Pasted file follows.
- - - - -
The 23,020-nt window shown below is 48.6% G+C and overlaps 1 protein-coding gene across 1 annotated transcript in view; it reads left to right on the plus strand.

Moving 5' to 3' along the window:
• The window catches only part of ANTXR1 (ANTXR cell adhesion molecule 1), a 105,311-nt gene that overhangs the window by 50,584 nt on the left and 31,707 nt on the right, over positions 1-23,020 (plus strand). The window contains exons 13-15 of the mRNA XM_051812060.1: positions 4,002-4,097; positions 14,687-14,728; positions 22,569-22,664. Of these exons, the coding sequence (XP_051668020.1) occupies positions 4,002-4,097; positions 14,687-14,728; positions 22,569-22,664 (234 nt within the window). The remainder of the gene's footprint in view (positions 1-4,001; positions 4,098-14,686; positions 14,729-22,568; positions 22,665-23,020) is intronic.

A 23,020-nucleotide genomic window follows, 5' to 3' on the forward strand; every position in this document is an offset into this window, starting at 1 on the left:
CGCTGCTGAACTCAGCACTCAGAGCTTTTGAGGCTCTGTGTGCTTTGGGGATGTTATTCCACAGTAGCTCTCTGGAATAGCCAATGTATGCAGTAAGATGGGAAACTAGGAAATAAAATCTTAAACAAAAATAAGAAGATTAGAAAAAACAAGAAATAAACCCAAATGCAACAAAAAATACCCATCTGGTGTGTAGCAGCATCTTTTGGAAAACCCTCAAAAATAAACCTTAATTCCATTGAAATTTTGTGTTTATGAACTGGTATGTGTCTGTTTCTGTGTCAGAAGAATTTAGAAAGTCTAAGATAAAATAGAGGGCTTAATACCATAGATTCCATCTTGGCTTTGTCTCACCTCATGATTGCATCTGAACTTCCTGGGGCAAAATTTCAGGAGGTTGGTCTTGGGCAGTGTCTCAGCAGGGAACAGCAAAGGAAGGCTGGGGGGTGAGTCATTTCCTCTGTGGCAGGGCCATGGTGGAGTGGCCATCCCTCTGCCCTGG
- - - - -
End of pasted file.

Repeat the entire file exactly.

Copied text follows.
The 23,020-nt window shown below is 48.6% G+C and overlaps 1 protein-coding gene across 1 annotated transcript in view; it reads left to right on the plus strand.

Moving 5' to 3' along the window:
• The window catches only part of ANTXR1 (ANTXR cell adhesion molecule 1), a 105,311-nt gene that overhangs the window by 50,584 nt on the left and 31,707 nt on the right, over positions 1-23,020 (plus strand). The window contains exons 13-15 of the mRNA XM_051812060.1: positions 4,002-4,097; positions 14,687-14,728; positions 22,569-22,664. Of these exons, the coding sequence (XP_051668020.1) occupies positions 4,002-4,097; positions 14,687-14,728; positions 22,569-22,664 (234 nt within the window). The remainder of the gene's footprint in view (positions 1-4,001; positions 4,098-14,686; positions 14,729-22,568; positions 22,665-23,020) is intronic.

A 23,020-nucleotide genomic window follows, 5' to 3' on the forward strand; every position in this document is an offset into this window, starting at 1 on the left:
CGCTGCTGAACTCAGCACTCAGAGCTTTTGAGGCTCTGTGTGCTTTGGGGATGTTATTCCACAGTAGCTCTCTGGAATAGCCAATGTATGCAGTAAGATGGGAAACTAGGAAATAAAATCTTAAACAAAAATAAGAAGATTAGAAAAAACAAGAAATAAACCCAAATGCAACAAAAAATACCCATCTGGTGTGTAGCAGCATCTTTTGGAAAACCCTCAAAAATAAACCTTAATTCCATTGAAATTTTGTGTTTATGAACTGGTATGTGTCTGTTTCTGTGTCAGAAGAATTTAGAAAGTCTAAGATAAAATAGAGGGCTTAATACCATAGATTCCATCTTGGCTTTGTCTCACCTCATGATTGCATCTGAACTTCCTGGGGCAAAATTTCAGGAGGTTGGTCTTGGGCAGTGTCTCAGCAGGGAACAGCAAAGGAAGGCTGGGGGGTGAGTCATTTCCTCTGTGGCAGGGCCATGGTGGAGTGGCCATCCCTCTGCCCTGG